BBC News. Hello, I'm Jerry Smit. The main city in Indian-administered Kashmir Srinagar is once again under complete lockdown. A curfew which had been eased for the past two days has been strictly reimposed for reasons that remain unclear. On Thursday, the Indian Prime Minister Narendra Modi assured Kashmiris that they will be able to celebrate the religious festival of Eid al-Adha. Yogita Limaye reports from Srinagar. Once again, this is a city in complete lockdown. There are hardly any vehicles or people on the streets. The curfew which had been eased for the past two days has been strictly reimposed. It's not clear why this action has been taken. To enforce the curfew, tens of thousands of troops remain deployed on the streets. It's been nearly a week now that phone and internet lines have been cut off. The situation in Indian-administered Kashmir has been tense and volatile since the national government removed the region special status on Monday.
The Saudi-led coalition in Yemen has warned southern separatists of more air strikes unless they withdraw from the city of Aden, which they effectively seized on Sunday. The coalition targeted an area held by the separatists that it said posed a threat to the internationally recognized government. Sebastian Usher reports. At the moment Aden appears calm for the first time since fierce fighting erupted last Wednesday. The separatists and the Saudi-led coalition have agreed a ceasefire which is holding on the streets despite an air strike by the coalition on a separatist position in the north of the city. But it may not last. The separatists have rejected the coalition's demands to withdraw from the government locations it seized, including the presidential palace. There is the potential for further violence and instability, a new civil war within the civil war.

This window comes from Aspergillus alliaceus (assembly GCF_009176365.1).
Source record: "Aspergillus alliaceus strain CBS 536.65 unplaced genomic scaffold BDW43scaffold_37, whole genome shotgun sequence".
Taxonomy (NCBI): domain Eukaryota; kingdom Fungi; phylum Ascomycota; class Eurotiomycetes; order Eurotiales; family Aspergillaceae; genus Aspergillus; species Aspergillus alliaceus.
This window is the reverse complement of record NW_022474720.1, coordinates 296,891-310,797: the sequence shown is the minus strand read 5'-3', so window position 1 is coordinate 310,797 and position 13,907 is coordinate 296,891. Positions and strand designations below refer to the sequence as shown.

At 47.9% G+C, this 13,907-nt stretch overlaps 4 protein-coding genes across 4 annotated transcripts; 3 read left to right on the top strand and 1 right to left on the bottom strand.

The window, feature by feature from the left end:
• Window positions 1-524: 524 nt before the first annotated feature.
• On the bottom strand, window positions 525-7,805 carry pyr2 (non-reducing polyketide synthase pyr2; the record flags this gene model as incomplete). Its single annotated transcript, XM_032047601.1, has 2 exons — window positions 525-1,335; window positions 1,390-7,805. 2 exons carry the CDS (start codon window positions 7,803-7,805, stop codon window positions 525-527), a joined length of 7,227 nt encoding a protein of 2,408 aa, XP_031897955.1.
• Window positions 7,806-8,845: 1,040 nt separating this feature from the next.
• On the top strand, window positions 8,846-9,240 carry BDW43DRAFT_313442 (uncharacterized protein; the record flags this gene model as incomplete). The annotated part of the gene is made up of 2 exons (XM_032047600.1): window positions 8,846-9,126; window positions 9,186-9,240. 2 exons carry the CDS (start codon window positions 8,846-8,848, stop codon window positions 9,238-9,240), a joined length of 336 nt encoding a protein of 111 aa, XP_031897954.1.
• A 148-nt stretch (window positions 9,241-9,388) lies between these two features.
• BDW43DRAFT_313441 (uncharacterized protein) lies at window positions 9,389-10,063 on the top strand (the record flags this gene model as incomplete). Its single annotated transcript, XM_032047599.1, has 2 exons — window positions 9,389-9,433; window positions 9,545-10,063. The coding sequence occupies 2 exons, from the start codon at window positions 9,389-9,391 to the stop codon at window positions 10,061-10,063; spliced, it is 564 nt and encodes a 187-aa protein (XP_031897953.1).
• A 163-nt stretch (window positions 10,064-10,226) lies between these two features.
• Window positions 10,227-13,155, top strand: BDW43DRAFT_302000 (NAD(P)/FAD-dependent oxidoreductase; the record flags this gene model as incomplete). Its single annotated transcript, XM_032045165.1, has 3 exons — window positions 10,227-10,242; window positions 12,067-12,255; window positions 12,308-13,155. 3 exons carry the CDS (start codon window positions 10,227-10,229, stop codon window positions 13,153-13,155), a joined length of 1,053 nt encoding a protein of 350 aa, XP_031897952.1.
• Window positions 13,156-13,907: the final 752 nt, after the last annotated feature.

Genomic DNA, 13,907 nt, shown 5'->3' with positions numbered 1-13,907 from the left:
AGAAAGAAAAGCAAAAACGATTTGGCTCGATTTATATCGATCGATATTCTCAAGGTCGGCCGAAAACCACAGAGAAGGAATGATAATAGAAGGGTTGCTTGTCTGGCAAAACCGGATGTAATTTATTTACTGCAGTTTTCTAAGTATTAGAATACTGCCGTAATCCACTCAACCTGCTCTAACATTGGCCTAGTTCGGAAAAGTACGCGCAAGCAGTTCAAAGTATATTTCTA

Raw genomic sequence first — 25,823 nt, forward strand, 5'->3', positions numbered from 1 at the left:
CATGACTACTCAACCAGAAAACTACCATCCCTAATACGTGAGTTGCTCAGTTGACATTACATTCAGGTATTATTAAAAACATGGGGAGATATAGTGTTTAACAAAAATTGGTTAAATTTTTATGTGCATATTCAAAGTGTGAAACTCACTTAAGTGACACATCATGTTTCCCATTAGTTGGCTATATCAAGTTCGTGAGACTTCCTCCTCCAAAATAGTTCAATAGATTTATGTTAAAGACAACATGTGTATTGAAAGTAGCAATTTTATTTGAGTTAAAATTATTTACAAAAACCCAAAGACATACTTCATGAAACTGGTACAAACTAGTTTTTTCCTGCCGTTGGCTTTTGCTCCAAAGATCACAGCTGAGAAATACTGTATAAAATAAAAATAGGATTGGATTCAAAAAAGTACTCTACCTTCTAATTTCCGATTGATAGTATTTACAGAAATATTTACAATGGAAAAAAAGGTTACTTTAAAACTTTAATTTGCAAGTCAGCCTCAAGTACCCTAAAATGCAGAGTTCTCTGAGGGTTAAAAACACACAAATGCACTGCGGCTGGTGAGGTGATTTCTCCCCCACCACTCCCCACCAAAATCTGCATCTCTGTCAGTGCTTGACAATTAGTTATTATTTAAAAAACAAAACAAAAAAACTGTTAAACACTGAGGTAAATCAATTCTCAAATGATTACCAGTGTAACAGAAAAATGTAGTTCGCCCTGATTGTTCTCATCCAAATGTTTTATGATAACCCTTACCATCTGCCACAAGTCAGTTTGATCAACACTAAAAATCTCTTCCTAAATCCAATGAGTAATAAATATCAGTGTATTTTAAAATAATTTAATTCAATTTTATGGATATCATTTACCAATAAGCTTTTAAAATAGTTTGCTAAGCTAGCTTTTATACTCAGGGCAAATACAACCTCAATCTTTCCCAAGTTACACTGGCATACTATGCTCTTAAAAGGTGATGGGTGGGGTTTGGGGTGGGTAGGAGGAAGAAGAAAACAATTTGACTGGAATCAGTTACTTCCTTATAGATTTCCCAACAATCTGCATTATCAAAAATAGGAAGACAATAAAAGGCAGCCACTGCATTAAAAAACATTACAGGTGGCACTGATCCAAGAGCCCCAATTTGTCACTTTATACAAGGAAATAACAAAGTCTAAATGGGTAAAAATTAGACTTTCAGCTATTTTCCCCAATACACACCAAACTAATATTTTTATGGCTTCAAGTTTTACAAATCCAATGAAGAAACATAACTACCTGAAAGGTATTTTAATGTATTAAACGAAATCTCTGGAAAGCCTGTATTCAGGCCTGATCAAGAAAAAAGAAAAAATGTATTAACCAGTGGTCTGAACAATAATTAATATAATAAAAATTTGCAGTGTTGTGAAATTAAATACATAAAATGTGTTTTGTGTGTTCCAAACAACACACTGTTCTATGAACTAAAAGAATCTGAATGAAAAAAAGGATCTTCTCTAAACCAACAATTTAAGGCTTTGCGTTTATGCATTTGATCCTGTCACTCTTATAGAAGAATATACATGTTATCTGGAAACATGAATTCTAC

Syrian government forces have seized a town on the edge of Idlib province in their most significant advance since launching an offensive there three months ago. Monitors of the London-based Syrian Observatory said they captured the town after a night of fighting which left dozens dead. Ukraine has strongly protested to Russia over a visit by President Putin to the annexed Crimea peninsula to attend a bikers' festival. Sasha Schlichter reports. Crowds, the size of which Moscow hadn't seen in years, thronged the Russian capital on Saturday, with some trying to reach the presidential administration building. But President Putin was far away, down south in Crimea, which he annexed from Ukraine five years ago. He arrived astride motorbike clad in leather in the company of bikers from the notorious ultra-patriotic Night Wolves Club, who were amongst the loudest cheer leaders of his landgrab. Predictably, Kiev described the visit as a blatant violation of Ukraine sovereignty and territorial integrity. BBC news.